But as a result of my digression I’m sure you now understand that a lady like Maljie could well be expected to own a kimono. Indeed she might even cherish her kimono. As a garment it has the advantage of giving plenty of coverage.
Now for reasons that don’t really need recounting here (this story is long enough already) I was tasked with getting an artist into position so that they could paint Maljie’s bedroom window.  I asked Lancet Foredecks to be the artist. He is competent enough with a brush, but more importantly in these matters he is brisk. Seeing that he is the performance artist, I decided that for once I would arrange the performance and show him how it’s done.  Early one morning I sent a message to Laxey from Maljie saying she was going to turn up at his house for an early morning cup of coffee. I also sent a message from Laxey to Maljie, inviting her to drop round for the first cup of coffee of the day.

So, wrapped in her kimono, like a great warship under full sail, Maljie set off to get her coffee. Before she was out of sight I had Lancet Foredecks in place, painting furiously.

At this point the performance departed from the script I had prepared. Lancet has pointed out to me that performance art does this more often than you might consider reasonable. Thus he always stresses the need to improvise. In this case the improvisation was provided for me by others. As she processed majestically along the street, a symphony in silk, Maljie heard a sob.

Being Maljie she turned to investigate, and down a snicket she discovered Flogger Noggan demanding money with menaces from a small street child. Now this highlights Flogger’s incompetence. In all candour, he would be lucky if the child had a stale crust. Also Flogger was carrying out his sorry trade within sobbing distance of the street. The minute Maljie saw what was going on she struck. Flogger Noggan was slammed backwards into the wall and was held in place by the handle of a dog whip, the end of which was thrust under his chin. As an aside, isn’t it amazing what a lady can carry in the sleeves of a kimono?

As the ruffian stood on tiptoe to stop the point of the whip handle doing him serious damage, Maljie comforted the child. Then she turned to Thrasher and with her face inches from his, she said something which made him turn pale. She then contemptuously released him and accompanied by her new companion made her way to drink coffee with Laxey.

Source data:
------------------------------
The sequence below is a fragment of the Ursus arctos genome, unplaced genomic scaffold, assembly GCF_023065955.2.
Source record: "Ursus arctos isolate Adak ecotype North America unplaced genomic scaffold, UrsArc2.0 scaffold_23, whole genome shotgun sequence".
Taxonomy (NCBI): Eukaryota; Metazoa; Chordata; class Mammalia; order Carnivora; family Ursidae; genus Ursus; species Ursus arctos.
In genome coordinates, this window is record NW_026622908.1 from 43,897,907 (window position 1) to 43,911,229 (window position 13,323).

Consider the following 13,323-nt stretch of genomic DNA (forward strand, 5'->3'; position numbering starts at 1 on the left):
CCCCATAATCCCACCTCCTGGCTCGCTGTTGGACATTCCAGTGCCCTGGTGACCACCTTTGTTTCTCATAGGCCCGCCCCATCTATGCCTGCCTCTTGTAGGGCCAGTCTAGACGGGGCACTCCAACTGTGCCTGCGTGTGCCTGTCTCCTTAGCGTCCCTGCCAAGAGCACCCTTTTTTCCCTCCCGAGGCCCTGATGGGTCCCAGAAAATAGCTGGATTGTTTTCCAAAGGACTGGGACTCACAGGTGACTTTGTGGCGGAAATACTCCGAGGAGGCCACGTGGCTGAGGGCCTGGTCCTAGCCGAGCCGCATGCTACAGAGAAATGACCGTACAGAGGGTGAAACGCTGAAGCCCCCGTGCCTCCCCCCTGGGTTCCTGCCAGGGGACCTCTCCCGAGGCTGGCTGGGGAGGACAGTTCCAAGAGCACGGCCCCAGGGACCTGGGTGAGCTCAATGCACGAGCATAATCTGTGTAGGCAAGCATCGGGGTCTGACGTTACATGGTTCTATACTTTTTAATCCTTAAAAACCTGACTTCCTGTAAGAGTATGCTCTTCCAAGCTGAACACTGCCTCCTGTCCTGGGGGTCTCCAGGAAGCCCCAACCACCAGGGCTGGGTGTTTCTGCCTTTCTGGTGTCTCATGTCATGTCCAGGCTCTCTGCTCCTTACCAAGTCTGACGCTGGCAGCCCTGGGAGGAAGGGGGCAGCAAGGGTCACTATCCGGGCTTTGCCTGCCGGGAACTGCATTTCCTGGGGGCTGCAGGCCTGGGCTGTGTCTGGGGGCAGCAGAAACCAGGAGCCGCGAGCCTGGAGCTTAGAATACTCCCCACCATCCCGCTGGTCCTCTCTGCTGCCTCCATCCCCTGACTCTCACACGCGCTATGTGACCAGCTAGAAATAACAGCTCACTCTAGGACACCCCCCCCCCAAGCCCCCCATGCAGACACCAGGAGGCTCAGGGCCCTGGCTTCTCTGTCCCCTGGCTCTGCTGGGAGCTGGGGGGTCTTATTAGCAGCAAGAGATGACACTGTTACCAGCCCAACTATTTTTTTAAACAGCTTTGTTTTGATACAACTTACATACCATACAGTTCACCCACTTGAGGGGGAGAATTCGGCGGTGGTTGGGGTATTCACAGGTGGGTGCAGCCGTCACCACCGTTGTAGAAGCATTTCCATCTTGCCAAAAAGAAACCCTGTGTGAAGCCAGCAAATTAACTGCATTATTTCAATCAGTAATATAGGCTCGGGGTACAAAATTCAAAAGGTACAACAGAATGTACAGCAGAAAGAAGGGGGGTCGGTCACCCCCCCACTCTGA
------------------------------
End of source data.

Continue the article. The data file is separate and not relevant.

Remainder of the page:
I confess that the incident was useful, it won us a little more time. Thus Lancet had left before Maljie returned.

Now between ourselves, ladies who return home not long after at dawn, dressed in their night attire, are often the subject of both ribald comments and gossip.

In the case of Maljie, gloriously caparisoned in silk, twirling her dog whip in one hand, nobody was foolish enough to make a vulgar comment. As for gossip, what’s the point? When Maljie starts to reminisce, even the most hardened gossips shrug and wonder why they bother. 

Of course you may wish to know more about Port Naain

In his own well chosen words, Tallis Steelyard reveals to us the life of Maljie, a lady of his acquaintance. In no particular order we hear about her bathing with clog dancers, her time as a usurer, pirate, and the difficulties encountered when one tries to sell on a kidnapped orchestra. We enter a world of fish, pet pigs, steam launches, theological disputation, and the use of water under pressure to dispose of foul smelling birds. Oh yes, and we learn how the donkey ended up on the roof.

As a reviewer commented, “This author has created a rich world, filled with interesting characters – of whom Maljie is one of the most colourful. Her life and adventures are presented though the gossip of the poet Tallis Steelyard who has a sharp eye and a sharper tongue. Reminiscent somewhat of Pepys’ diaries about the small and large events of London, Tallis is a better writer. And why is Mr Webster dangerous – too much of my money is being spent on his books.”